I got the impression in Washington that the U.S. side shares this aim and I hope they share our sense of urgency after the judgment. We will hear more from Julie Brill about this in a moment.
When I met business and industry representatives in Brussels and Washington they emphasized that they were looking for on international data transfers following the ruling.
This is why on 6 November the Commission issued an explanatory Communication setting out the remaining transfer tools, the conditions under which they can be used and their limitations.
But, given the importance of our economic ties with the US, it is clear that we need a more comprehensive framework in place, that ensures proper protection and enforcement on both sides of the Atlantic. And this is what the Court ruling requires: where personal data travels, the protection has to travel with it.
We already managed to reach a transatlantic agreement in the area of data protection in the law enforcement area: the Umbrella Agreement.
I am therefore confident that we can build a similar bridge, with clear binding commitments and enforcement, also in the commercial field.
The Umbrella Agreement can be ratified once the US Congress adopts Judicial Redress legislation granting to Europeans the same rights that U.S. citizens and residents already enjoy under the 1974 Privacy Act.
I am pleased that the Judicial Redress Act was passed by the House and I now look forward to its adoption by the Senate. I understand the Senate Judiciary Committee will consider it later today.
I had a meeting with its Chairman in Washington and we discussed how important the Umbrella Agreement is, to ensure strong law enforcement cooperation based on mutual truest and common rules in the area of data protection.
On that note, before concluding, let me say a few words about security and the recent attacks in Paris and elsewhere.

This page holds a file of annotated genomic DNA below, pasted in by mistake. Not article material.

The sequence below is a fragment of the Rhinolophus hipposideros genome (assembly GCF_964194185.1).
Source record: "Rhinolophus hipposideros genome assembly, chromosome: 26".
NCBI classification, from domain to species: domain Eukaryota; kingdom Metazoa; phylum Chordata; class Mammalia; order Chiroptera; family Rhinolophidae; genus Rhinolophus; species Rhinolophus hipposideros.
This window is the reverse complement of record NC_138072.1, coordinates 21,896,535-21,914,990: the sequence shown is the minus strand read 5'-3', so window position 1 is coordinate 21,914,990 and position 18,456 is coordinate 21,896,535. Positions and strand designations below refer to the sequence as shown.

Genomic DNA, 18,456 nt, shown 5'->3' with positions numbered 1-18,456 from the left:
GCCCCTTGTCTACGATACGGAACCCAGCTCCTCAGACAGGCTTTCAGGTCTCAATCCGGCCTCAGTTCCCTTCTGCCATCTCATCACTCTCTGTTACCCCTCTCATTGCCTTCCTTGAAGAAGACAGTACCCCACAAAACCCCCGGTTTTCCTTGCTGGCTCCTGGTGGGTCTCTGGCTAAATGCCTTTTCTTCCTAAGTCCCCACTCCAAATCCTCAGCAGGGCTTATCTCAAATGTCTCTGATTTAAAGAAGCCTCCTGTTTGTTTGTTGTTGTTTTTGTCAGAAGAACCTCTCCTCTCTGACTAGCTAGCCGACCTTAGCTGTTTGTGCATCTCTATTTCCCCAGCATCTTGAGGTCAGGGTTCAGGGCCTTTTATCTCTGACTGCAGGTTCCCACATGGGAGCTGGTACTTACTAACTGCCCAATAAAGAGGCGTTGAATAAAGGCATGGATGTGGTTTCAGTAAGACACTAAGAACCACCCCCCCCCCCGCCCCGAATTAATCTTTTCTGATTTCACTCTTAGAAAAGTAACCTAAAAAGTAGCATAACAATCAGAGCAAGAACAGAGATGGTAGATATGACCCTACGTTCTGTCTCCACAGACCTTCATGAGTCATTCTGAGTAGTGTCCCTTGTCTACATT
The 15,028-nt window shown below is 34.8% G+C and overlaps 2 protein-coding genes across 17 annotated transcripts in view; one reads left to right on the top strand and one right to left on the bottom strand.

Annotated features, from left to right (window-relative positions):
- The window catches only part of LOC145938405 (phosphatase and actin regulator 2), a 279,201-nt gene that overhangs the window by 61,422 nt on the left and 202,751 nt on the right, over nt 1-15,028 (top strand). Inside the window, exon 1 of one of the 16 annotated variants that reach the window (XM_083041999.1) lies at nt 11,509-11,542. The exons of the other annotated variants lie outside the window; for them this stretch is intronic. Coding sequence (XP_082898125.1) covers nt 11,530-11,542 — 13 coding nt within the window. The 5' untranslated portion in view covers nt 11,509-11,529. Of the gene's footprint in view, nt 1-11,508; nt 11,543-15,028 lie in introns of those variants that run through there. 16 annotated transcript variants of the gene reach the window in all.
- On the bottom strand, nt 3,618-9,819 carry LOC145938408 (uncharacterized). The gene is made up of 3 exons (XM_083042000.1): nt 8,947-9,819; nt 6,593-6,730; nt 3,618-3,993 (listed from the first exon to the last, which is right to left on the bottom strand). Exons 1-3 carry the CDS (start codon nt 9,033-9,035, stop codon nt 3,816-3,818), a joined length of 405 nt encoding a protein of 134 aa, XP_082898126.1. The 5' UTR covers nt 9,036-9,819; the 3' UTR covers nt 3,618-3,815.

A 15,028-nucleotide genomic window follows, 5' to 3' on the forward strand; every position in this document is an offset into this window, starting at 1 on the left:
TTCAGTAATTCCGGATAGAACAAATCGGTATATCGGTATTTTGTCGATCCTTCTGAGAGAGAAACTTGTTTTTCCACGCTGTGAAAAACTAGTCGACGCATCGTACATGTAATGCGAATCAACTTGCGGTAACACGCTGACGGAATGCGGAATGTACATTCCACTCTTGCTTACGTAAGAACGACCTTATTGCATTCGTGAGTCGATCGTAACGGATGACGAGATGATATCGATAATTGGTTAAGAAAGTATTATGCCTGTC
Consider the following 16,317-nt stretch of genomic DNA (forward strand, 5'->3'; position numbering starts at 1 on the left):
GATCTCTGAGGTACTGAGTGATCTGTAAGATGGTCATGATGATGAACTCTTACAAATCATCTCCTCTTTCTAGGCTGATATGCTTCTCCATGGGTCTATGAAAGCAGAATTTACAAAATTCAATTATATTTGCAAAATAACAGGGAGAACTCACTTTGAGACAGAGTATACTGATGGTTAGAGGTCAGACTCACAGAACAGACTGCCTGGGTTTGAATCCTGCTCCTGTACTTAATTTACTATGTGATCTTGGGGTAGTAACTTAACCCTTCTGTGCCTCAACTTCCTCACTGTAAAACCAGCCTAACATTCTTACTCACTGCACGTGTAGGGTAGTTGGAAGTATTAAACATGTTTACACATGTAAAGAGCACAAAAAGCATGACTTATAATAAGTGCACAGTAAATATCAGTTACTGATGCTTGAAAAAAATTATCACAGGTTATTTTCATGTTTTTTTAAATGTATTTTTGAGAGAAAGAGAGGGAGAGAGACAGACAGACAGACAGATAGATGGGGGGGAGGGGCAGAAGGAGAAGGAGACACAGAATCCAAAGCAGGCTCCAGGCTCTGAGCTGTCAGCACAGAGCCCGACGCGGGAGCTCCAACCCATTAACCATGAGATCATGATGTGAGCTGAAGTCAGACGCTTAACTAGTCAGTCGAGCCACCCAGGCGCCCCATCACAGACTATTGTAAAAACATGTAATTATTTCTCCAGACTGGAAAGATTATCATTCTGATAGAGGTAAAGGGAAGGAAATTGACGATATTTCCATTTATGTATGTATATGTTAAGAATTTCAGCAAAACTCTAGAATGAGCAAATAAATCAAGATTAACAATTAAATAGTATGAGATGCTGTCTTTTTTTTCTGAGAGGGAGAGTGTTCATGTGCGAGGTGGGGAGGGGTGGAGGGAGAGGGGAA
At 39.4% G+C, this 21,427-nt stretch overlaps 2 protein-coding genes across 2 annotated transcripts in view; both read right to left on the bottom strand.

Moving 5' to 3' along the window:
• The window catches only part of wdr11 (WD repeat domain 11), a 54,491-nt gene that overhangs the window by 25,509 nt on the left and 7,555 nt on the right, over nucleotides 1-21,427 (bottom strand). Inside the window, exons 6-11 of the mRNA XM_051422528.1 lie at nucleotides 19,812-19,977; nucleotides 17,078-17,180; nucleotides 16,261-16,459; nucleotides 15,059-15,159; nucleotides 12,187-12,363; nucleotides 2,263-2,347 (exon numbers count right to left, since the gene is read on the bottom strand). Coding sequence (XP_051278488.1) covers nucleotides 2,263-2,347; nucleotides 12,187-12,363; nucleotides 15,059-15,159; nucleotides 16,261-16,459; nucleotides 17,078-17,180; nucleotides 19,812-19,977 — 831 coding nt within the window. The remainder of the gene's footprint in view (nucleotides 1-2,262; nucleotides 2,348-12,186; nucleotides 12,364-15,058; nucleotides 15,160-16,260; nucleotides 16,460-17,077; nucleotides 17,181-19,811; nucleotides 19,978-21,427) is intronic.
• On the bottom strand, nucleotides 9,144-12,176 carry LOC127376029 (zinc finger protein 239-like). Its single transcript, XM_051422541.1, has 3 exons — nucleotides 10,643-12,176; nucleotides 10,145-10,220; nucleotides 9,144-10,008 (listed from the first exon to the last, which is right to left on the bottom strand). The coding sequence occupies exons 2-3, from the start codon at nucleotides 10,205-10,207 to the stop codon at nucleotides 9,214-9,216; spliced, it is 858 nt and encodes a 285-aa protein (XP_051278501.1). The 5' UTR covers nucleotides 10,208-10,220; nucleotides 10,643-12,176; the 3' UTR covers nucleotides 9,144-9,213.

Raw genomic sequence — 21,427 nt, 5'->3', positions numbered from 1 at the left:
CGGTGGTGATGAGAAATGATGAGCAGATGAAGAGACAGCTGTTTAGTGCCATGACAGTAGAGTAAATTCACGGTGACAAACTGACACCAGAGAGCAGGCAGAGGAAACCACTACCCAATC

The Paris attacks were an attack against our freedoms, our way of life, and our values of tolerance and peaceful coexistence. It is precisely these values that we will defend.
And it is precisely to increase the cooperation between law enforcement authorities,that we need to finalise the Data Protection Directive for police and criminal justice authorities.
This Directive will ensure the free flow of personal data necessary to investigate and prevent crime and terrorism, based on common rules on the protection of personal data.
Let me be clear: this does not limit the effectiveness of law enforcement. On the contrary, it gives them more clarity and legal certainty when exchanging data cross-border. And the rules serve to protect not only the personal data of suspects but of victims and witnesses.
As Justice Commissioner, I am also doing my part to actively promote , and to fight discrimination in our societies. In October, we held a high-level event on fighting both anti-Semitism and anti-Muslim hatred.
And with European Justice Ministers, we also agreed to do more to prevent the of young people in some of our prisons - and to do it jointly.
And last week we set up a round table with industry players to take hate speech off the internet. In Europe, there must be no place for hate, whether online or offline.
Ladies and gentlemen,
I wish you fruitful discussions on data protection today. This will continue to be an important priority for the Commission after the finalisation of the reform, when we turn to its practical implementation, in partnership with data protection authorities and with the business community.